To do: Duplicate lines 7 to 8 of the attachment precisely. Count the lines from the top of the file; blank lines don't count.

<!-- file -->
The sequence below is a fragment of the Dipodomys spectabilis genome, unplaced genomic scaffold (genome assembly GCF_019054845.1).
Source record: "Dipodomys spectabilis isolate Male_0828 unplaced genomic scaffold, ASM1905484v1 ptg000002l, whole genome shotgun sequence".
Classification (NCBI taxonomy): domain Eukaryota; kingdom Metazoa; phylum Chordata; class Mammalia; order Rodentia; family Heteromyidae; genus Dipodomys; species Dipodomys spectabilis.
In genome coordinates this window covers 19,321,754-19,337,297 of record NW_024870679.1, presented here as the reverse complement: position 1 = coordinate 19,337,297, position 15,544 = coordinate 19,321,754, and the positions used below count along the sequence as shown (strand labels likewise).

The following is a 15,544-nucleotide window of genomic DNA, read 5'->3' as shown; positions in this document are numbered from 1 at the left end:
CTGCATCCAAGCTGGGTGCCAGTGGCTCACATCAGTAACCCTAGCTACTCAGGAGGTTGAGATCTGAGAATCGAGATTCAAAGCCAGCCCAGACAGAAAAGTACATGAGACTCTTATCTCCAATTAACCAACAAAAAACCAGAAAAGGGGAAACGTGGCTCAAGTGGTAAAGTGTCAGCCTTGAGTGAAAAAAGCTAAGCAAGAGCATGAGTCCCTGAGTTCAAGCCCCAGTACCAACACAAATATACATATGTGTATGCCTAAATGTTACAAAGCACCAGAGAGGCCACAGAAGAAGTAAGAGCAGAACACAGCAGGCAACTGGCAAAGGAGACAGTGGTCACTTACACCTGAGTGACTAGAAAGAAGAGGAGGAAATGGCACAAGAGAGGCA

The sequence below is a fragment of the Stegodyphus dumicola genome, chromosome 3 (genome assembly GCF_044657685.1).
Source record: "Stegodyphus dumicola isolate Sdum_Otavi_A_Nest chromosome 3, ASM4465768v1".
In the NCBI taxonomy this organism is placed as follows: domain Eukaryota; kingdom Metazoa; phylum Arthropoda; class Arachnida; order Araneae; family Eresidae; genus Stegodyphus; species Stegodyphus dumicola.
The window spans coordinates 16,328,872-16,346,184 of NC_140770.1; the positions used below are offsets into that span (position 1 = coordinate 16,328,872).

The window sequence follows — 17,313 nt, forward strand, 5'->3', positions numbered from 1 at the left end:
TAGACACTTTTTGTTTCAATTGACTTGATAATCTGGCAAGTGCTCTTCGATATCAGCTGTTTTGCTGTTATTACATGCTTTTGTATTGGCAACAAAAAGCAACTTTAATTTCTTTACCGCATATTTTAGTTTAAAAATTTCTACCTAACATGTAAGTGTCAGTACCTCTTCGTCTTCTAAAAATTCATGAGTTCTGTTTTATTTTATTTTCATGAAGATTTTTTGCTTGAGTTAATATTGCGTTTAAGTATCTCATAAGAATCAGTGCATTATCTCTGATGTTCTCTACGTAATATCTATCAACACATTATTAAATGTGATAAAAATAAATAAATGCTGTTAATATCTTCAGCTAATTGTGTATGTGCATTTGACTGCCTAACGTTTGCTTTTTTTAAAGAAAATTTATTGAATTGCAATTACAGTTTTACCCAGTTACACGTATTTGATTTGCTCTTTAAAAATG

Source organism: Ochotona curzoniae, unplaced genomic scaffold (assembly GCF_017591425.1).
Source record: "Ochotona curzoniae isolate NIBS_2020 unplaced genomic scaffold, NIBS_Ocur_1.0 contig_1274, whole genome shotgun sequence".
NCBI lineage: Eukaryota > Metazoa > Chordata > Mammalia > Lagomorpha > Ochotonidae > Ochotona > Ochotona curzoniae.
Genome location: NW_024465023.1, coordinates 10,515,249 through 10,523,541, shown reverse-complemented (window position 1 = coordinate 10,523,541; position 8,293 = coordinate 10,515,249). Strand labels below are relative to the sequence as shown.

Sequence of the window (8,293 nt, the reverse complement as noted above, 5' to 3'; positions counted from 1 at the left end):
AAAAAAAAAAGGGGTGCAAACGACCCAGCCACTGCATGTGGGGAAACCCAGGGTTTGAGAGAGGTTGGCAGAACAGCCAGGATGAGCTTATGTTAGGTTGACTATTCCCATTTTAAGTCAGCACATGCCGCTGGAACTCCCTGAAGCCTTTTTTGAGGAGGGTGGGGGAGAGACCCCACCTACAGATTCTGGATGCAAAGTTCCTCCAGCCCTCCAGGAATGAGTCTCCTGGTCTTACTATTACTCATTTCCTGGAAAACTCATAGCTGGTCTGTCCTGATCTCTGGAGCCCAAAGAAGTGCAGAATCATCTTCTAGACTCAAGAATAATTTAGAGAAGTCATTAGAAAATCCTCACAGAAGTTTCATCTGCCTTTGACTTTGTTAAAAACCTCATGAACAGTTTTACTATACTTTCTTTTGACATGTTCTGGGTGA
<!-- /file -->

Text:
The sequence below is a fragment of the Stegodyphus dumicola genome, chromosome 3 (genome assembly GCF_044657685.1).
Source record: "Stegodyphus dumicola isolate Sdum_Otavi_A_Nest chromosome 3, ASM4465768v1".